The Court notes first that a prosecutor's summation may be beyond what controlling practice rules permit without depriving a defendant of his constitutional rights. Indeed, "it 'is not enough that the prosecutors' remarks were undesirable or even universally condemned.'" Darden v. Wainwright, 477 U.S. 168, 181 (1986) (citation omitted); see also Greer, 483 U.S. at 765 ("[T]o constitute a due process violation, the prosecutorial misconduct must be of sufficient significance to result in the denial of the defendant's right to a fair trial." (internal quotation marks and citations omitted)); Smith v. Phillips, 455 U.S. 209, 219 (1982) ("The touchstone of due process analysis in cases of alleged prosecutorial misconduct is the fairness of the trial, not the culpability of the prosecutor."). Supreme Court precedents respect this customary wide latitude given to oral advocacy.

In line with this understanding, the Court finds that the Second Department's decision to reject Bumpus's summation claim was not contrary to clearly established federal law as determined by the Supreme Court. Plainly, the prosecutor's summation neither manipulated nor misstated the evidence, nor put the prestige of the District Attorney's office behind the prosecution's case, see United States v. Brawer, 482 F.2d 117, 134 (2d Cir. 1973), "nor did it implicate other specific rights of the accused such as the right to counsel or the right to remain silent." Darden, 477 U.S. at 181-82 (citation omitted). Beyond that, the weight of the evidence against Bumpus suggests that any comment by the prosecutor-even if beyond the pale of the rules of procedure-did not prejudice petitioner before the jury.

Furthermore, the outcome on direct appeal was not objectively unreasonable. See Jimenez v. Walker, 458 F.3d 130,147 (2d Cir. 2006) (citing Sellan, 261 F.3d at 311-12). The Appellate Division could have reasonably concluded that the prosecutor's statements in summation did not "'so infect[] the trial with unfairness as to make the resulting conviction a denial of due process,'" or of any other constitutional right. Darden, 477 U.S. at 181 (quoting Donnelly v. DeChristoforo, 416 U.S. 637 (1974)). This Court certainly finds this to be true. Consequently, no relief on this ground is warranted.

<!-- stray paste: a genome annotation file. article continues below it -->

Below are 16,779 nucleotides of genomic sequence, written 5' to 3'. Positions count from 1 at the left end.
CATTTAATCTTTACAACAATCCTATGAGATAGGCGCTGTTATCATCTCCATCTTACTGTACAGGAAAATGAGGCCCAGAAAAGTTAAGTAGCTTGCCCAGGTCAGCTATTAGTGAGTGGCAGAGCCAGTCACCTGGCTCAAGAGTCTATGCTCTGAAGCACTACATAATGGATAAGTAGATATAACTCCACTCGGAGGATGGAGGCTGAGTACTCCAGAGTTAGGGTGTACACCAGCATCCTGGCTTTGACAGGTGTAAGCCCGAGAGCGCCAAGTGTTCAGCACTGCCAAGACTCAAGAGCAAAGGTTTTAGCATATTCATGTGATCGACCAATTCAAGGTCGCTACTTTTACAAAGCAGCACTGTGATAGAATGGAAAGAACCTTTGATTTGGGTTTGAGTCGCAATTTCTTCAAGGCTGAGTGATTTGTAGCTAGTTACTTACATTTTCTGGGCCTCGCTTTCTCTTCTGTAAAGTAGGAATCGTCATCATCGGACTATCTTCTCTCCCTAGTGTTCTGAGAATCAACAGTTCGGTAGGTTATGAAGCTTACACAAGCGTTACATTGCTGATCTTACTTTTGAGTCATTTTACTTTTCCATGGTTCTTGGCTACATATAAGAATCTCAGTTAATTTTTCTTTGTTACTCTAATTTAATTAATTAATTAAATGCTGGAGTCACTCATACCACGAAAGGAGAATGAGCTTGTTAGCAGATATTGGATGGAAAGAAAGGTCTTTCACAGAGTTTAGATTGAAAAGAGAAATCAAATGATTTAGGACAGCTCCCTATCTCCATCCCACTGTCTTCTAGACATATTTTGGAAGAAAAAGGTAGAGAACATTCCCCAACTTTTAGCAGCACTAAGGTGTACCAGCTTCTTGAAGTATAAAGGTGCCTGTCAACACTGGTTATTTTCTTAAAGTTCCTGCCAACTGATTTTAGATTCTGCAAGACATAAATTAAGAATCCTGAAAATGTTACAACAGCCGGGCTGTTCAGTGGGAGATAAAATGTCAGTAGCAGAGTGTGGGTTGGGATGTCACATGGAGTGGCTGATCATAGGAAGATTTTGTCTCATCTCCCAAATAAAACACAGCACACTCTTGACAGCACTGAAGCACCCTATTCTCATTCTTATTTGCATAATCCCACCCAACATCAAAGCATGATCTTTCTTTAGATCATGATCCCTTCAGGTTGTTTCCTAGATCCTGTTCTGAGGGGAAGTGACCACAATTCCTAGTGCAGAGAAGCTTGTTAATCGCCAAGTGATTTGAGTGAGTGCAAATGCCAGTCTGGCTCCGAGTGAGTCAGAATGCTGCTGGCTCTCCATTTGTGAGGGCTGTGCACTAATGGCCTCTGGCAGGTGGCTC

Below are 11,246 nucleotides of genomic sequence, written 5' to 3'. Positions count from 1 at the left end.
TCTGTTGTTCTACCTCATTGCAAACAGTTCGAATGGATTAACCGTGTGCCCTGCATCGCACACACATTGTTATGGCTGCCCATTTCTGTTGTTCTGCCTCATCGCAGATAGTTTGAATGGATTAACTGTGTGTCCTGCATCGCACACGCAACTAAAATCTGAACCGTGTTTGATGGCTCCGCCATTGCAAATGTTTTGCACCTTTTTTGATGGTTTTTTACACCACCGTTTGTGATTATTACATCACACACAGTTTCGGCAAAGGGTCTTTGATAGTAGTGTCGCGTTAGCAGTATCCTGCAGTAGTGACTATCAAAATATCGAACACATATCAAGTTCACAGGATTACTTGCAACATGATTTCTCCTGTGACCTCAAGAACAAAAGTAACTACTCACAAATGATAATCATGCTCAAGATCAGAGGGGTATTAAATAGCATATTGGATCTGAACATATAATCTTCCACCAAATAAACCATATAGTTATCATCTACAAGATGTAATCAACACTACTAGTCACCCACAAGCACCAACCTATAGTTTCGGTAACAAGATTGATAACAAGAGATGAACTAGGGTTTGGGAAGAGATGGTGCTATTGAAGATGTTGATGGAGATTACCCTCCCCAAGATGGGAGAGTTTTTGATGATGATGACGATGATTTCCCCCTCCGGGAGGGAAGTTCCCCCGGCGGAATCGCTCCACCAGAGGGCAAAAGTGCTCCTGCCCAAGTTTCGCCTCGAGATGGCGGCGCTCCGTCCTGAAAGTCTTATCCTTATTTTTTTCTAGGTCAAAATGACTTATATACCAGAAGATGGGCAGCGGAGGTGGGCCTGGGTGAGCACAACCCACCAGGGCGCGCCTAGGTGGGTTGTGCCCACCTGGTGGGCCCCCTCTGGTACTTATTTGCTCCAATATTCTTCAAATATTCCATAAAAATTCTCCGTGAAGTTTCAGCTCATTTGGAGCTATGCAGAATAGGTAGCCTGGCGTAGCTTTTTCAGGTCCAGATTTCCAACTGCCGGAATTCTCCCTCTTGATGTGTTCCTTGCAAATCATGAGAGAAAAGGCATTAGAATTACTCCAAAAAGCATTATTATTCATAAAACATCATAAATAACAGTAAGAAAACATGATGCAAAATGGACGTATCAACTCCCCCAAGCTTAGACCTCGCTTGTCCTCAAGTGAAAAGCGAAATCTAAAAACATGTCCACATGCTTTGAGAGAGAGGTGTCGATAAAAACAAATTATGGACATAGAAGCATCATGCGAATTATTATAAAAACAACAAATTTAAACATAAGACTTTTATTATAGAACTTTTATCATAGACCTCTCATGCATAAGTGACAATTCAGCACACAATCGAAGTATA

The same reasoning can be applied to Bumpus's remaining prosecutor-related claims. The Court finds that the Appellate Division's rejection of them was not contrary to clearly established federal law as determined by the Supreme Court. Moreover, the outcome with respect to these issues on direct appeal was not objectively unreasonable. See Jimenez, 458 F.3d at 147 (citing Sellan, 261 F.3d at 311-12); see also, e.g., Klein, 488 F.2d at 483. To the extent that the prosecutor committed any error, the errors were, at most, in violation of state law and of evidentiary or practical rules. Regarding Bumpus's pro se Sixth Amendment claim, not only is it unexhausted, but it is also neither contrary to, nor an unreasonable application of, Crawford.

See, e.g., 541 U.S. at 59 n.9 (citations omitted); see also supra Part III.A. Thus, the Court finds that no relief is mandated on these grounds, either.

Next, Bumpus contends that he was not proven guilty beyond a reasonable doubt. As to this contention, the Court finds, first, that the Appellate Division's order affirming his conviction did not "result[] in a decision that was based on an unreasonable determination of the facts in light of the evidence presented in the State court proceeding." 28 U.S.C. §2254(d)(2). Indeed, in light of the evidence, it was not unreasonable for the state appellate courts to determine that Bumpus's guilt had been proven beyond a reasonable doubt.